Friday, October 18, 2019

The Next Major Concern for Modular Home Factories

If trying to meet new building codes every year, finding skilled production workers and rising transportation costs weren’t enough for the average modular home factory to worry about, finding “new to modular” builders is rapidly becoming the next big concern.


Over the past year I have been contacted by modular home builders that want to get out of the home building business for all sorts of reasons. Some want to retire while others simply want to go into another type of business. These builders all share one common problem. Nobody wants to buy their business. It’s not because they aren’t profitable, it’s simply that being a home builder, either site or modular, is not something many people want to do.

30 years ago I managed a lumber yard where I needed three outside sales reps to handle all the home builders that bought lumber and building materials from us. Each rep had about 30 site builders. Today there aren’t 20 site builders in that same sales territory.

Home builders 40 years ago brought their son or daughter into the business and many had business names like “Fred Block and Son Home Builders”. Fast forward to today and a lot of those sons and daughters don’t want their children to join the family business. They want them to become lawyers, doctors and just about anything but home builders.

The why is a mystery but the end result is fewer young people entering the home building industry as a builder.

And even if a young person with an interest in becoming a modular home builder were to knock on a modular factory’s door, there is absolutely no training available from the factory explaining how to become a modular builder.

No sales training, no construction training, no anything other than what the sales rep tells them and we all know most reps have neither the time nor the training to teach newbie modular home builders about the business.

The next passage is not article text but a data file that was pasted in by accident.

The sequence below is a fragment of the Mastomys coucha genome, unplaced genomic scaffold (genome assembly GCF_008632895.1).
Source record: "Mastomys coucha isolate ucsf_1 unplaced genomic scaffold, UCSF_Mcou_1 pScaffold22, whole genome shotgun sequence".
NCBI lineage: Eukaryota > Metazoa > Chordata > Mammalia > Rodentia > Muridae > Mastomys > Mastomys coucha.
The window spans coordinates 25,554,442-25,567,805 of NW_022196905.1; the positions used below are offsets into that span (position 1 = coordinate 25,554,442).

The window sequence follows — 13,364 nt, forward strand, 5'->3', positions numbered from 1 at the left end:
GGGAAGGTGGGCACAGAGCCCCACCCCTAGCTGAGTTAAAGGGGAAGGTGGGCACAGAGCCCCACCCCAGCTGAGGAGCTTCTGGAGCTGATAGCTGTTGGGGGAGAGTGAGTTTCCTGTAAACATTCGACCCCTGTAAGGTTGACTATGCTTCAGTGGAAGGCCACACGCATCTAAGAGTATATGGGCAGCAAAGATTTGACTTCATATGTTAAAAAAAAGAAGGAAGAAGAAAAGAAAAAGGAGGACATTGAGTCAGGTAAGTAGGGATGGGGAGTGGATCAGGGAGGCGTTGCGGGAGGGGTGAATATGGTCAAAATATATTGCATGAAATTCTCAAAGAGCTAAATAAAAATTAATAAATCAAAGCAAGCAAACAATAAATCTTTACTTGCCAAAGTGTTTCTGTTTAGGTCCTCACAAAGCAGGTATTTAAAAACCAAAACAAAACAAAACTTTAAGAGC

Many experts and consultants in the modular construction industry talk about all the IT advances and automation coming our way but nobody is preparing our industry for “the day the music died” for the lack of ‘new to modular’ builders.

When that day comes and it won’t be much longer, a modular factory will either be building commercial projects only or become one of a dying breed selling homes to a rapidly dwindling single family builder base.

Being a modular home builder is not a bad choice for anybody but our industry must step up and begin formal training programs to bring them in.

That training needs to be developed right now and it can’t be just one factory doing it and not sharing with the other children. No, it has to be a concerted effort by someone in the industry and an organization or association that truly wants to see single family modular housing become what everyone says it can be…”The leader in housing!”

But training alone is not quite enough. We need to promote modular home building as a profession to get younger people to at least give us a look.


Sorry Charlie, there is no fairy Godmother that can wave her wand and make all this happen. It will take hard work, lots of time and monetary support by the entire network of modular housing factories in the US to bring this about.

If you would like to be part of this effort, I'm taking names and making a list. Let's see what we can do together.